Roguelikes developed in a unique situation that led to this rather uncommon combination of features. A large influence on their evolution was the university culture of the 80s, where the computer and still young Internet created a potent and hitherto unseen space for sharing ideas and information. The terminal computers of the day were not exactly powerhouses and this led to extremely compact programs when people started to make games. The genre can perhaps be thought of as a collection of preset rules which interact to create the procedural elements – those rules can be programmed far more efficiently than a comparable number of levels. This also explains the spartan aesthetic elements and ASCII graphics, as anything more was prohibitive in both computing demands and Internet capacity.

Now imagine learning what the symbols for 400+ monsters are.
So this is basically what it looked like as a genre.

This created a culture of hobbyists, who were making these games because they enjoyed tinkering, to improve their skills, or to experiment with gameplay mechanics. In turn this meant a very open culture developed where the games were almost all freeware, where source code was shared, and where forks were actively encouraged. Indeed most of the older extant roguelikes trace their lineage to a different version of themselves. For instance, Rogue was cloned as a game called Hack, and further development on Hack is what morphed it into the seminal NetHack.

The upshot of this was in turn to make a genre that was dedicated to its vision, with developers dedicated to their games, and players dedicated to mastery. Roguelikes are uncommon in that they are explicitly very, very hard games most of the time, and many can take years of play to even complete once, nevermind to actually master. This is a point of great pride for essentially everyone in the community. The level of complexity in a game is often held up as a virtue and, when you really get to grips with something and discover the tremendously improbable ways you can combine skills and items to achieve victory, it’s easy to see why. The downside is that accessibility has suffered and until recently has been a low priority for developers. Just getting to grips with the basics of playing the game, the equivalent of learning to jump, fire a gun, and throw a grenade in Halo, can be daunting. In my experience this is not something that engenders much elitism among roguelike players, rather the attitude is “Yes, it’s a pain to learn, but it’s so worth it!” but nonetheless for a new player approaching the genre can be deeply intimidating.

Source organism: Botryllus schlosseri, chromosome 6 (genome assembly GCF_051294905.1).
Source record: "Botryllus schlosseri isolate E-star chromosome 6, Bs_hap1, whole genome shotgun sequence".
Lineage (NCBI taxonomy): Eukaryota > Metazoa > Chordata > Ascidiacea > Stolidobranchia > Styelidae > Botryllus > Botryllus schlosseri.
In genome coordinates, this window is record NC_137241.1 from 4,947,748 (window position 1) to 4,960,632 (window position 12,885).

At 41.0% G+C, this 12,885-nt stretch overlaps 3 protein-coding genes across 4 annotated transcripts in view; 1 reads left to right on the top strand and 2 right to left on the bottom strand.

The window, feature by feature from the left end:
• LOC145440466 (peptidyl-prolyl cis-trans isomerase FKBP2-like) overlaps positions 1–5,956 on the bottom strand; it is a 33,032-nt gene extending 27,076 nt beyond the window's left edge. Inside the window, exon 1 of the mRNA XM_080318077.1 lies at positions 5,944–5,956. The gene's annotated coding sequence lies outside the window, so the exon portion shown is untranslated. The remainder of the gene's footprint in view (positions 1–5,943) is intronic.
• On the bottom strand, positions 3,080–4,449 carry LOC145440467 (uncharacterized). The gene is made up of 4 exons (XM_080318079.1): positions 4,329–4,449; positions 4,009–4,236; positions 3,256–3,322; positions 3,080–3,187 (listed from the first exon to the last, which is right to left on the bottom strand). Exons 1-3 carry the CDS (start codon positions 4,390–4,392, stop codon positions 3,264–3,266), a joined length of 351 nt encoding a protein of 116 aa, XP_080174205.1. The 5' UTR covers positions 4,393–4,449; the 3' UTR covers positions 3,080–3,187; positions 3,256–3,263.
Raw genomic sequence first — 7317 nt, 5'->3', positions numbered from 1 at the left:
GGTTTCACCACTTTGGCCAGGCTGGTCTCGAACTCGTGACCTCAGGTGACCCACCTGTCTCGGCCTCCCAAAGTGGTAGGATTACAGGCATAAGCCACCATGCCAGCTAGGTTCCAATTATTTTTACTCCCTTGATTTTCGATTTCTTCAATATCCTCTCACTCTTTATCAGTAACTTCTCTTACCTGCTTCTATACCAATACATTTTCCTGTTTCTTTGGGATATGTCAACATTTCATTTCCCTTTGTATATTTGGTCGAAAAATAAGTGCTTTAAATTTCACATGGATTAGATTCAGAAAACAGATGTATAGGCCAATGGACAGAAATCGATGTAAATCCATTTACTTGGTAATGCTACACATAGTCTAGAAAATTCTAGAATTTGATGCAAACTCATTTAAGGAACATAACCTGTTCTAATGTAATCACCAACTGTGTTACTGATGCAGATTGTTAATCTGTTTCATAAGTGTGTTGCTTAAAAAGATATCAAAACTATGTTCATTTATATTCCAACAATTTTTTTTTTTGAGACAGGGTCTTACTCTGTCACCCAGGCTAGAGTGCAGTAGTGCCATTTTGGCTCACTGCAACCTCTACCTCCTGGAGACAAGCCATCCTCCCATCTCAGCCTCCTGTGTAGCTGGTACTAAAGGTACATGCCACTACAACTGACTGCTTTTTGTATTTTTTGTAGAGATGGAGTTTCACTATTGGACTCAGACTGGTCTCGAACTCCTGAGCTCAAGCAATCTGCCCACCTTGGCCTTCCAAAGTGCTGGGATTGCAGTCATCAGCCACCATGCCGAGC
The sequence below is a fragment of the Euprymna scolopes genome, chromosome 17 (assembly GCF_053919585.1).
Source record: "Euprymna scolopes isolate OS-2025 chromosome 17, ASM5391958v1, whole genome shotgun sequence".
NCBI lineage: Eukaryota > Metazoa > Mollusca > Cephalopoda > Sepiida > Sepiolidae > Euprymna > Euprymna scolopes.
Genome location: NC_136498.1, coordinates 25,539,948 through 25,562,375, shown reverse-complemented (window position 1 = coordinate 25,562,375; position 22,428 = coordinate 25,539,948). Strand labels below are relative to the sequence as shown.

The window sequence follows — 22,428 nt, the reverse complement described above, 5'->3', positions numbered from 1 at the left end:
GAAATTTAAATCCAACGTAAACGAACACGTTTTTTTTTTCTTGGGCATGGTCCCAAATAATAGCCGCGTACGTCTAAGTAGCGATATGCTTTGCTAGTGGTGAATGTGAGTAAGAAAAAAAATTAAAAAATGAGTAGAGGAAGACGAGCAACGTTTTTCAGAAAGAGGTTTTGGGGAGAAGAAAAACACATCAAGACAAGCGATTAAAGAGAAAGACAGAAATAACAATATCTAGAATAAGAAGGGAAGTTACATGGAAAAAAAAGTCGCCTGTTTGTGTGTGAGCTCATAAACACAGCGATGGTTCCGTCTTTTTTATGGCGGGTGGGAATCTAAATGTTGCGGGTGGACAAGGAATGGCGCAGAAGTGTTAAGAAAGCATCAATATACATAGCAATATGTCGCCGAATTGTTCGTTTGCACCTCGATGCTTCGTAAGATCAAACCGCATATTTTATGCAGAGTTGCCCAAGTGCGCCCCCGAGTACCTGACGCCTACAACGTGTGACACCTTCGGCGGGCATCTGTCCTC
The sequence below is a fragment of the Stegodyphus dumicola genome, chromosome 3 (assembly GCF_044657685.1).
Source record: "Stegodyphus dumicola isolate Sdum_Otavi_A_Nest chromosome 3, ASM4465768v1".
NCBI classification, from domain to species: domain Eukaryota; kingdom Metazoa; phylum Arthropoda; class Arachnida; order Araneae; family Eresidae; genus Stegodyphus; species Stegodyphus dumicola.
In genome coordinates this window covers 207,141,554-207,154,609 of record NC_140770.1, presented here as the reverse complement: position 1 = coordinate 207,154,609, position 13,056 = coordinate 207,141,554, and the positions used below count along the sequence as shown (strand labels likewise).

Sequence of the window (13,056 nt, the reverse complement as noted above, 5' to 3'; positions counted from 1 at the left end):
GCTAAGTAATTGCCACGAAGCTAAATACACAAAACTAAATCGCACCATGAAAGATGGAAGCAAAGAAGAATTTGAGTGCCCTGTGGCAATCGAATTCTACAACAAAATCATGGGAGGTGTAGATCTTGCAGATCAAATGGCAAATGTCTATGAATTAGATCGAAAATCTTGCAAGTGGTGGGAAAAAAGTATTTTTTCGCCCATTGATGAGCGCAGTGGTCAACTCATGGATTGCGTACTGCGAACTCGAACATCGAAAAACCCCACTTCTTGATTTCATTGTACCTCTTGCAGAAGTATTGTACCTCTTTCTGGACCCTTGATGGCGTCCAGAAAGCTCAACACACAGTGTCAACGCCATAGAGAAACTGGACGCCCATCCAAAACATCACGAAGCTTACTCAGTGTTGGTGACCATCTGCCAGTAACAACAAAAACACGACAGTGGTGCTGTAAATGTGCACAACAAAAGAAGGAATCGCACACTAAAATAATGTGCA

Yadda yadda Matrix joke.
This is the most thrilling zombie attack ever, I swear.

Here, perhaps, we see the first true obstacle to the creation of a big-budget roguelike, as most gamers today are thought to want fairly short adventures of something between, say, eight and twenty hours. Those who want longer games still have their genres and some do very well (Consider Pillars of Eternity’s success for a prime example), but aside from the occasional Skyrim it’s just not what players as a whole are looking for. There’s almost certainly truth to this view, as only a small subset of people who play games really have the time or inclination to invest dozens of hours into games with any regularity, even though we probably all have the rare one that sucks us in far beyond what we expected.

Next time, we’ll look at trends in modern roguelikes and roguelites for some ideas of how a big-budget roguelike might stumble, and what it might do to bring in the masses.
Read Part 2 here and Part 3 here!

Brexit Simulator 2016

By now you have almost certainly heard that, in an historic referendum, the United Kingdom voted to leave the European Union. Whilst markets and quite possibly nations crumble, an interesting idea occurred to me. Where is the game about this?

Well, of course, there’s unlikely to be a game about this issue specifically because it has only just happened, and it was not the outcome which was expected at that. No, what I am really getting at is where are the games about a topic like this. There are a lot of games, primarily in the simulation/strategy/management tent, which focus on some kind of aggressive acquisition of objectives. Be it land, money, resources, there’s plenty of games out there if you want to relive the campaigns of generals from Alexander to Napoleon. But what if you’d rather a game where you choose between playing Lloyd George, Clemenceau, Wilson, or Orlando, in an effort to get the best deal possible after the war is over?

When I found this file it was called "clemmie.jpg" and I ain't changing that.
Preorder bonus is early 20th century statesman’s facial hair.